Mike recalls going with his teacher and class to visit a School on Rails.  Mike actually saw one of the rolling classrooms.  They would travel around to the different communities, the kids would come and attend 'real school' for a couple of weeks, then the car would roll on to the next community. "Parents were supposed to continue the kids' education.”

Attending university in Winnipeg came as a shock to many of the Thompson students, mostly because of their exposure to the big-city environment.  Mike completed three years of engineering at the University of Manitoba then decided to apprentice as a mechanic.  He has worked for INCO in that capacity for 34 years and has now retired.

As a boy, Mike enjoyed going hunting with his friends, no matter what the weather.  If they got cold they stopped and built a fire. Most of their hunting trips took place across the river, which involved crossing the one-lane Bailey Bridge, a scary experience.  There was no pedestrian walkway, just two fairly wide boards for vehicles, supported by steel beams.  "Every time a truck came, you hung out on the beams over the open water until the truck passed, then jumped back on the boards.  There was a lot of white water, as the river was a lot lower then.”

Mike recalls going to double-feature movies at the Strand Theatre with its 25 cents for admission, 10 cents for popcorn and 15 cents for a coke.  He also played hockey on the outdoor rinks.   During the summer, Mike's family usually went to a cottage in Ontario.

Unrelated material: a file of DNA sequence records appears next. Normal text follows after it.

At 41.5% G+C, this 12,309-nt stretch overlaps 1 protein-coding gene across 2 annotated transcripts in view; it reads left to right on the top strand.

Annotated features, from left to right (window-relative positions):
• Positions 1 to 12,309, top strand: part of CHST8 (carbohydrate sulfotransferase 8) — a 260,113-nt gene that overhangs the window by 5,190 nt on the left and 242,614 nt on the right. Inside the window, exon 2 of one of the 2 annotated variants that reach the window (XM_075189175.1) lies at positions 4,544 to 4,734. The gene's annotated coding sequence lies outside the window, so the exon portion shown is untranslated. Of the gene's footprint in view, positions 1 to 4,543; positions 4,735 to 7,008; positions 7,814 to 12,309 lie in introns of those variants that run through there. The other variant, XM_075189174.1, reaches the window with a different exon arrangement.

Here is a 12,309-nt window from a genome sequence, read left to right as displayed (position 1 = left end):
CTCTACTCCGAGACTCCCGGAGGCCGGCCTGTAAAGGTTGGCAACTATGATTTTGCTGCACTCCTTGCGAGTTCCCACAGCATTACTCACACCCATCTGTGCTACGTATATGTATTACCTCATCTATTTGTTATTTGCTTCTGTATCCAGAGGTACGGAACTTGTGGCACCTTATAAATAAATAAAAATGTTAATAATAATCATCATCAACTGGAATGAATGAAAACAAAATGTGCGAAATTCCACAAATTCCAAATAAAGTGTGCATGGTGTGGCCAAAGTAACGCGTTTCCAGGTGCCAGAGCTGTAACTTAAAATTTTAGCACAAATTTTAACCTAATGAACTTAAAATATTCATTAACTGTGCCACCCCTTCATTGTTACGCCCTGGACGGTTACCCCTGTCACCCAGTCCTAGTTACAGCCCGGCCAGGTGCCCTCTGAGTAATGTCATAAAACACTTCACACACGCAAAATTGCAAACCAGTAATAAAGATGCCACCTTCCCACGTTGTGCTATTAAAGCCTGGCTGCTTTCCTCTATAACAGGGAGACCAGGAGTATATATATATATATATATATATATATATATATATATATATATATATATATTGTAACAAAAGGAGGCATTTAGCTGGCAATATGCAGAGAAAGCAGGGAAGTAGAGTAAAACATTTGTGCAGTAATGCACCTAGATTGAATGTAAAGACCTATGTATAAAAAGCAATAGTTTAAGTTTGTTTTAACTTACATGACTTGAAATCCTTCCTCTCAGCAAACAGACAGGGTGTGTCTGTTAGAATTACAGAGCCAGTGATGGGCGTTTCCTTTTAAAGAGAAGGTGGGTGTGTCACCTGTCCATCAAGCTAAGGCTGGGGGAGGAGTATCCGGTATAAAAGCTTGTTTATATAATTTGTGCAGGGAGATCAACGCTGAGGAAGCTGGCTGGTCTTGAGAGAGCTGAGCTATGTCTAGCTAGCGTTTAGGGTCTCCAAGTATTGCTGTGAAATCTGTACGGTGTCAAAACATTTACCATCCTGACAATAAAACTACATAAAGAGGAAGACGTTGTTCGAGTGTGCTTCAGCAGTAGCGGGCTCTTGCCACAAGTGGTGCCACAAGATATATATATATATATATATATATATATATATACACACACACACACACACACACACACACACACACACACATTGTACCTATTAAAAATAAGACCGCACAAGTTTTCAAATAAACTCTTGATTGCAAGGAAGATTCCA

Mike felt that people were treated equally, having similar wages and opportunities.  He doesn't recall any evidence of discrimination in hiring practices or mistreatment of workers in the '60's.  Mike says, “At INCO, all anyone cared about was if you did your job.”

There were workers from all over—Saskatchewan farm boys, people from Newfoundland, immigramts from Portugal, etc.  Everyday, 10 to 20 people would be hired and get their boots and hard hats.  Some lasted less than 10 days, so the work force was always in flux.  Mike describes Thompson in the '60s as a company town, with many of the amenities paid for by INCO—streets, sewer, water, schools, etc. He says this was a necessity at the time, as a way of attracting permanent residents, but he felt that it was a situation that could not go on forever.

He remembers the visit of the Queen and Prince Philip to Thompson.  The people were taking more pictures of the stewardesses than of the Queen because girls were so scarce here.

Mike recalls a tragic incident when a house on Granite Crescent exploded. Bulldozers had accidentally ripped up a gas line and the gas leaked into the house. Two workers died, and two men were injured in the explosion.

He remembers a lady on Riverside who called the R.C.M.P. to come and remove the horse from her lawn only to learn that it was a moose.

Mike's parents never regretted their move to Thompson, nor does Mike.  He and his wife Gayle have raised their family here.  They have had the opportunity to meet people from all over the world, and to see the growth of a modern city from a small town in the northern wilderness.  The disadvantages would be the distance from major cities, but with better roads and the improvements locally, they are not in a hurry to leave.